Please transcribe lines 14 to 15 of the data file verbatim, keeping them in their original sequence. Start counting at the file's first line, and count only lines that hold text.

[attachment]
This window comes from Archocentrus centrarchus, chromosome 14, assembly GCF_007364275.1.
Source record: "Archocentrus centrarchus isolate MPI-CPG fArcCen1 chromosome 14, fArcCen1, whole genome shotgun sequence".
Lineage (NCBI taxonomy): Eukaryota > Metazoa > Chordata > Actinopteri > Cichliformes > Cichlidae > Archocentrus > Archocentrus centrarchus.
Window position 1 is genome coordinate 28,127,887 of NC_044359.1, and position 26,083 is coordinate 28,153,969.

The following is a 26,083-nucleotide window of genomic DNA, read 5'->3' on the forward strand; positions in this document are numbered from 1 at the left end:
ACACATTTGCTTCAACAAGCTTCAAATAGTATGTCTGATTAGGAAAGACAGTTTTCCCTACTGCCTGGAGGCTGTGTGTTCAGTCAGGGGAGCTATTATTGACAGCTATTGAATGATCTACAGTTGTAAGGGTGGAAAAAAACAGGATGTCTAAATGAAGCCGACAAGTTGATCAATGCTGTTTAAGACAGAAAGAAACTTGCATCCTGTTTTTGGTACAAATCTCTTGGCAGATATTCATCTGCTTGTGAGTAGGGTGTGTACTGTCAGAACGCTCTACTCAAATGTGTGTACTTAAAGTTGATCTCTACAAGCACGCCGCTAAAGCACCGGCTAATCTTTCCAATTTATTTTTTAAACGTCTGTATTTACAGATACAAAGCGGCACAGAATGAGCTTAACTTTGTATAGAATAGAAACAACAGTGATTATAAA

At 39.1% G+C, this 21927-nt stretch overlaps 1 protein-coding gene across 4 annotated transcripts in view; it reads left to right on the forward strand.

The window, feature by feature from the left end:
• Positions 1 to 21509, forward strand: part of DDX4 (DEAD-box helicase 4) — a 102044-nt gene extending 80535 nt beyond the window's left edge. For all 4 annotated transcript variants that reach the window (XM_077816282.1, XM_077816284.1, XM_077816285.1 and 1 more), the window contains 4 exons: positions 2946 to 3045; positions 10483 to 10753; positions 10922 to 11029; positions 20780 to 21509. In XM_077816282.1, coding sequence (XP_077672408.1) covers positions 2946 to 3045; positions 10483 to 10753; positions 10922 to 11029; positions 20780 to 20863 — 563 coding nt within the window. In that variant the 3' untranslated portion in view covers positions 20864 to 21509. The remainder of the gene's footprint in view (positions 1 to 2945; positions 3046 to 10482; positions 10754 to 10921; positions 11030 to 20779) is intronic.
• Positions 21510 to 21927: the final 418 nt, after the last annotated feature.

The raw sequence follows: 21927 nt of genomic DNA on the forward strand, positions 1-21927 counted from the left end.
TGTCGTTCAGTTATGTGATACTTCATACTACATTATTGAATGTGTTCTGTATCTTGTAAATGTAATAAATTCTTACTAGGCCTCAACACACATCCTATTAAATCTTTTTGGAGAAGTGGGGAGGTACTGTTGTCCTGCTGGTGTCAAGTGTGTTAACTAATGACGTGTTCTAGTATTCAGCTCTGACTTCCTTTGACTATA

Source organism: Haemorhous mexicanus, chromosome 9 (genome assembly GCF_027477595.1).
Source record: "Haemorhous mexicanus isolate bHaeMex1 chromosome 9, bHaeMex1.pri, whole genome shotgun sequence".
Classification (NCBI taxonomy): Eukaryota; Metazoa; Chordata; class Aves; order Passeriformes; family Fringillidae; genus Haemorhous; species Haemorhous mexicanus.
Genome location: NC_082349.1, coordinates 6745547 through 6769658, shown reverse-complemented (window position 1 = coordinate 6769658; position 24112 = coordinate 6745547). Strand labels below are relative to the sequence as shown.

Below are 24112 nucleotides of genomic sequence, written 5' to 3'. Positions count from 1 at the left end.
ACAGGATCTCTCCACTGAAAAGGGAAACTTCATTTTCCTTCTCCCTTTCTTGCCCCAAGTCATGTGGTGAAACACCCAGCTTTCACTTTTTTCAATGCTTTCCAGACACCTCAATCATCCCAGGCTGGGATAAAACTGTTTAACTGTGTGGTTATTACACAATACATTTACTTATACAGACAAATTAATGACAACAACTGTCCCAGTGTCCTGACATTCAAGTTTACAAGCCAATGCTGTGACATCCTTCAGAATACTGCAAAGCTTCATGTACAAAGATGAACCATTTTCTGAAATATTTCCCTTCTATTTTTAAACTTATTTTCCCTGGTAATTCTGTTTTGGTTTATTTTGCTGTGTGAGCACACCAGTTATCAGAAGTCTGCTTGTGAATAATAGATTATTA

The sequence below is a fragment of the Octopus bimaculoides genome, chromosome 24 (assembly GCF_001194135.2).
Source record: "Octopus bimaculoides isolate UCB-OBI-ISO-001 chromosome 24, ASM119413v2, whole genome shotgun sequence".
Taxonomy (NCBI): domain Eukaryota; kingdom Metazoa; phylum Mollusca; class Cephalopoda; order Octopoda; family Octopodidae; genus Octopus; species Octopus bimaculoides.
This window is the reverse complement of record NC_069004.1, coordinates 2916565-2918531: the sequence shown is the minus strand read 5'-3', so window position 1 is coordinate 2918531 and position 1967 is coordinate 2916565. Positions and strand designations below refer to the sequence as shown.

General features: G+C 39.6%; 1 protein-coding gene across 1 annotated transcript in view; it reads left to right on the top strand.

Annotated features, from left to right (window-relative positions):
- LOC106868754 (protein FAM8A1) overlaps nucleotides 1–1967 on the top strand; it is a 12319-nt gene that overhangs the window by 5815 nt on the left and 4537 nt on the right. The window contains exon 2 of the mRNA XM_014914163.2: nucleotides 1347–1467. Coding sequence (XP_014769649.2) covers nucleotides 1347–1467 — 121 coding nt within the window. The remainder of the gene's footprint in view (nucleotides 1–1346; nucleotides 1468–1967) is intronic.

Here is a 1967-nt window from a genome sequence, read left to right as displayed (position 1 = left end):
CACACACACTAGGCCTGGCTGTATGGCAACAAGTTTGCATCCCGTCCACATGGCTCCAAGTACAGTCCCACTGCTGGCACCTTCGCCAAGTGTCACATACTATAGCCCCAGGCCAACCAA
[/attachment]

Source record: "Haemorhous mexicanus isolate bHaeMex1 chromosome 9, bHaeMex1.pri, whole genome shotgun sequence".
Classification (NCBI taxonomy): Eukaryota; Metazoa; Chordata; class Aves; order Passeriformes; family Fringillidae; genus Haemorhous; species Haemorhous mexicanus.